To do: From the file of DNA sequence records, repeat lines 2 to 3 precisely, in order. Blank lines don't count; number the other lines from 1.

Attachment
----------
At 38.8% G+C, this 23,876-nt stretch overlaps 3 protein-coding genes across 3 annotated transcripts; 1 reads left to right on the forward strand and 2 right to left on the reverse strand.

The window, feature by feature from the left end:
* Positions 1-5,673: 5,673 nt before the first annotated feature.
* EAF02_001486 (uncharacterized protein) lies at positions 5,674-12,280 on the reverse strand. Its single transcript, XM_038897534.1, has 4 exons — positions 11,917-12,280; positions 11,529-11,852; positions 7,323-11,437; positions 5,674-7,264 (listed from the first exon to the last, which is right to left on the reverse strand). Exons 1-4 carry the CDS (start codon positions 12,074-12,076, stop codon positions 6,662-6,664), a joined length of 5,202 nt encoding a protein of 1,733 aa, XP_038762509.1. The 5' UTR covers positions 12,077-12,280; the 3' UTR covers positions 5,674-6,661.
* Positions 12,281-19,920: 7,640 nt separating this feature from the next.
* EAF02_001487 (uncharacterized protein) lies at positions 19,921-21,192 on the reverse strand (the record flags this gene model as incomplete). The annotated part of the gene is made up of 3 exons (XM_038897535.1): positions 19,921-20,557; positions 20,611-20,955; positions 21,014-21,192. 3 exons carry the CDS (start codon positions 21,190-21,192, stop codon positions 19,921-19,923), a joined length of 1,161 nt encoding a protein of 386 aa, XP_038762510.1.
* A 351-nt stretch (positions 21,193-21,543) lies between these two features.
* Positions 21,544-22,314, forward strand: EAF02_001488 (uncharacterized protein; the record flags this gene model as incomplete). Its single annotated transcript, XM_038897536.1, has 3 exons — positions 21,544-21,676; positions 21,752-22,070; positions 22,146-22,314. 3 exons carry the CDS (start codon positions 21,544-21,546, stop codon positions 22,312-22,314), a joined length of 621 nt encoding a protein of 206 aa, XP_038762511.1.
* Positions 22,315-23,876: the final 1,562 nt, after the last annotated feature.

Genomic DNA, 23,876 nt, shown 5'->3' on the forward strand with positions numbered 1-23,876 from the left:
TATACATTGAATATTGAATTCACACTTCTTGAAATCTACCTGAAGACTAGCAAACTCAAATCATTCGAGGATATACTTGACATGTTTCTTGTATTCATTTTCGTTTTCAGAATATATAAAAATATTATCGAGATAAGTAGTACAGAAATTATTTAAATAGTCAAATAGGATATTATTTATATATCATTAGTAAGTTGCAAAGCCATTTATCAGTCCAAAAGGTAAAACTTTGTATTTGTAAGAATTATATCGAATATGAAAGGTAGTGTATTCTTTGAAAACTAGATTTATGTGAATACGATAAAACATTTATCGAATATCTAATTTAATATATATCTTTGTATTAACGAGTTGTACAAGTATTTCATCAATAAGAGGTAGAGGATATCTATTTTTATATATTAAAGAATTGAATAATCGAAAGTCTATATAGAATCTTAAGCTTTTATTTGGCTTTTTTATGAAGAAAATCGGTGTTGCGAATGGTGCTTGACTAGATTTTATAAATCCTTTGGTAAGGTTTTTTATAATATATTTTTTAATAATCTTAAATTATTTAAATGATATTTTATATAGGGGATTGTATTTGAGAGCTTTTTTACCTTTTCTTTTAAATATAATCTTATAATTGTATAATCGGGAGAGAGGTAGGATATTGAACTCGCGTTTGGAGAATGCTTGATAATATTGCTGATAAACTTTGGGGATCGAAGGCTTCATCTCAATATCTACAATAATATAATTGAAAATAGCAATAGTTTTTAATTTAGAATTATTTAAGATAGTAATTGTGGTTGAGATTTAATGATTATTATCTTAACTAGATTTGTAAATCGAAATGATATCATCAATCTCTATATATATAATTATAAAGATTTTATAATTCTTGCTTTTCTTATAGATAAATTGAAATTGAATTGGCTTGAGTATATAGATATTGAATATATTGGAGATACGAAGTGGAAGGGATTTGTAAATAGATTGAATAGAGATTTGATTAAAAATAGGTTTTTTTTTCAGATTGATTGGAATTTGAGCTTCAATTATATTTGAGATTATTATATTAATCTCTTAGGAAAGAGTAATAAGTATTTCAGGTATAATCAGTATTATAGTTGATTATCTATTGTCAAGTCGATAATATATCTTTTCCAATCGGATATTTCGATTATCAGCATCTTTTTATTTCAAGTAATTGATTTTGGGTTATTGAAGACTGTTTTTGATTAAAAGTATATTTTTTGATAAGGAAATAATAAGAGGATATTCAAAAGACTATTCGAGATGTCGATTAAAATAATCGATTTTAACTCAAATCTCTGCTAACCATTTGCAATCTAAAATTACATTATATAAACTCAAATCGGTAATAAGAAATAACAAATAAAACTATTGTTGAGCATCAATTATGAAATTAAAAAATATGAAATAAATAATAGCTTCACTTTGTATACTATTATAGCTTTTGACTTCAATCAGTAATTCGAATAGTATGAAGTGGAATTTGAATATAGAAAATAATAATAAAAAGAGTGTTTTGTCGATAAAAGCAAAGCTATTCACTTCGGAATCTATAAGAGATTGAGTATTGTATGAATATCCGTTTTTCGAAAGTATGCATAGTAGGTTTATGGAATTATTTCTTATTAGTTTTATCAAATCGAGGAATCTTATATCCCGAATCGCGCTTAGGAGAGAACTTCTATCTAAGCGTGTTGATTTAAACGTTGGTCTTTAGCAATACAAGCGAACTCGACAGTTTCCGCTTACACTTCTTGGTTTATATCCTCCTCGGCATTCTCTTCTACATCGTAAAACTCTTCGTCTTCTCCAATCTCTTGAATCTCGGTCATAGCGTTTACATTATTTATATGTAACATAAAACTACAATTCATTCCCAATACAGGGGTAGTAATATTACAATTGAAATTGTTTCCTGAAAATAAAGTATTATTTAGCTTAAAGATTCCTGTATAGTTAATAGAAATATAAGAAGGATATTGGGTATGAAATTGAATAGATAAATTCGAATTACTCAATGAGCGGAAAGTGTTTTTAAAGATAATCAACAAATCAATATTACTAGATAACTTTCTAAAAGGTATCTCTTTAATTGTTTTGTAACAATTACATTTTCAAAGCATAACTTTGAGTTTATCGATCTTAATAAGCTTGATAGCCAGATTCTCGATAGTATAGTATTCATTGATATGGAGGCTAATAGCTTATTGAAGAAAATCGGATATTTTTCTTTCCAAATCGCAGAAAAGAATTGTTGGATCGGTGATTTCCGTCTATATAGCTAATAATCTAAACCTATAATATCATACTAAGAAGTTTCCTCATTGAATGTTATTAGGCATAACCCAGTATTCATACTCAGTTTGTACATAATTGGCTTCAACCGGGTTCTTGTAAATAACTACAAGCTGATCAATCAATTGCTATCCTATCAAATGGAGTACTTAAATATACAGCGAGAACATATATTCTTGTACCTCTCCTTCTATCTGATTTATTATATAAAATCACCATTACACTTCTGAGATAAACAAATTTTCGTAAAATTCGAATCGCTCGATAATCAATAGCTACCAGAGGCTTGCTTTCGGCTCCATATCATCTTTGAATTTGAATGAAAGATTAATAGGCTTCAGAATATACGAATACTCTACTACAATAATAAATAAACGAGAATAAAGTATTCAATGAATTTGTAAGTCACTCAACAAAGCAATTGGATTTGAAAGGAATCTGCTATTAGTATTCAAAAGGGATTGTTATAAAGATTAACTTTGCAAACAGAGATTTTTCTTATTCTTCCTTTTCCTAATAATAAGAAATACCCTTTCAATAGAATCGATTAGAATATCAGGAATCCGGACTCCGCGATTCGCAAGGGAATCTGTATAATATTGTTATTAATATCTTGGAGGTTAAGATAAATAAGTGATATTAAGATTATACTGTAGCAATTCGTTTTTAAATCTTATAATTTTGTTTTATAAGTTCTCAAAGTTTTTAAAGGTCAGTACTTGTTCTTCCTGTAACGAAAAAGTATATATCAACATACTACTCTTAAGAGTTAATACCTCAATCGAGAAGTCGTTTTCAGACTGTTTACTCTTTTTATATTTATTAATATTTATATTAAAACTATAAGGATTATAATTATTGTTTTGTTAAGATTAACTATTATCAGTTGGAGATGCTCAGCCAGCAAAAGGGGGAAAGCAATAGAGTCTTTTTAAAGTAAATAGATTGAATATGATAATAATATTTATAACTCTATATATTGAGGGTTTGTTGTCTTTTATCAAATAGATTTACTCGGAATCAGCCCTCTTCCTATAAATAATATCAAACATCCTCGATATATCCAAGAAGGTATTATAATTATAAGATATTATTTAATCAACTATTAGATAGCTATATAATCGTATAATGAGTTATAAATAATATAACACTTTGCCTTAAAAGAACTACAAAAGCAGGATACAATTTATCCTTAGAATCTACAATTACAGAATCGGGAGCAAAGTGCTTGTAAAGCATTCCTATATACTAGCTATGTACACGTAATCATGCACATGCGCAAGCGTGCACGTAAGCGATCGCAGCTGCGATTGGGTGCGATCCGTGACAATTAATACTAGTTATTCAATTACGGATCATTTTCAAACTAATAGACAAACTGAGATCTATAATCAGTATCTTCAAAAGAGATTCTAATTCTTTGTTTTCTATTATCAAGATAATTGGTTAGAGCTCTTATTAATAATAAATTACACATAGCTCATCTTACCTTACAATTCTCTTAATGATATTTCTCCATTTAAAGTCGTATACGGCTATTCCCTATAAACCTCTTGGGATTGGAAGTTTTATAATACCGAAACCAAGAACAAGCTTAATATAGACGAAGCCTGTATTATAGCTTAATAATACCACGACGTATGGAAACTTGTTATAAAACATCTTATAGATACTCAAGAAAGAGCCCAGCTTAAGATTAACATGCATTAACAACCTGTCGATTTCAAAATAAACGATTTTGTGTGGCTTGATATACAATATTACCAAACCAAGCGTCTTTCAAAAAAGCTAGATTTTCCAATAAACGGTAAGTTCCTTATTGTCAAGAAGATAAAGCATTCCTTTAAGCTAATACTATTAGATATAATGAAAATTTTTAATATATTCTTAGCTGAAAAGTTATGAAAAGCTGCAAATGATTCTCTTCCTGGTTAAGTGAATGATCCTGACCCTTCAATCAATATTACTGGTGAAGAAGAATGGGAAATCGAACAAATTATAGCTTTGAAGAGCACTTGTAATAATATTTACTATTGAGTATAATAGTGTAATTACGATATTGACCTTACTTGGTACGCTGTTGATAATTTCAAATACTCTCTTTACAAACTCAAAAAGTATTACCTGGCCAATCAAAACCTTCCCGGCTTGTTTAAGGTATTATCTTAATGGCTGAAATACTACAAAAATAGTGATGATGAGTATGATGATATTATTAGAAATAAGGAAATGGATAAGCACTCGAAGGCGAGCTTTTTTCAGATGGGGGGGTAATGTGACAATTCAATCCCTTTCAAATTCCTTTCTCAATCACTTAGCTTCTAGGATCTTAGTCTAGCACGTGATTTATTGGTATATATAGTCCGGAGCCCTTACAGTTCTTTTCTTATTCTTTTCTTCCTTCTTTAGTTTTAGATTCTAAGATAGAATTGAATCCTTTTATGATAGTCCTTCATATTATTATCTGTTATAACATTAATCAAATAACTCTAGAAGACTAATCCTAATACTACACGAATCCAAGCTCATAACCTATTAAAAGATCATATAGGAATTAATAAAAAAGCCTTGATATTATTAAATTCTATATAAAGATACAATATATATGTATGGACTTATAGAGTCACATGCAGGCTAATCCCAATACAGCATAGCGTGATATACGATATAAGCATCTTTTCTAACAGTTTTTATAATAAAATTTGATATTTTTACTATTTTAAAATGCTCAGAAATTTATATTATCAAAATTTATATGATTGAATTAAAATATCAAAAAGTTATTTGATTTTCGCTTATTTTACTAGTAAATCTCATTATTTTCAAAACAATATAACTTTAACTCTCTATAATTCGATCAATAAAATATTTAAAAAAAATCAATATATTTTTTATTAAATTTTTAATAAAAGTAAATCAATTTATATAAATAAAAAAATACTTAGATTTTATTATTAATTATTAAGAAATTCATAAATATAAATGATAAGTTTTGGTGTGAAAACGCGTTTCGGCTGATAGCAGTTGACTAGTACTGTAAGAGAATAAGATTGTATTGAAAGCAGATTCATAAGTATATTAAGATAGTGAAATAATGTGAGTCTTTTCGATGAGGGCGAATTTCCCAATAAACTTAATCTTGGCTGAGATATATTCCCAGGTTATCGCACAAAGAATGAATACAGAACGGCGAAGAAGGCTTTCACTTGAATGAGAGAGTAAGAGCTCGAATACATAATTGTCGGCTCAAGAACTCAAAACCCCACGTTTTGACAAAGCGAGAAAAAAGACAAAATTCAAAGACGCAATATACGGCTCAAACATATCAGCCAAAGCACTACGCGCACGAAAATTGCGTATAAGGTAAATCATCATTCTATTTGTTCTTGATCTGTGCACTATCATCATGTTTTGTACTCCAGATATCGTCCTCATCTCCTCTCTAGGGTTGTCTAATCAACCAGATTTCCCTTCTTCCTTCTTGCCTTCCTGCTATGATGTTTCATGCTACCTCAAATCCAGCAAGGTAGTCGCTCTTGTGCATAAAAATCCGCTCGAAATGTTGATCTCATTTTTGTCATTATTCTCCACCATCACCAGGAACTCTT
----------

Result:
The window, feature by feature from the left end:
* Positions 1-5,673: 5,673 nt before the first annotated feature.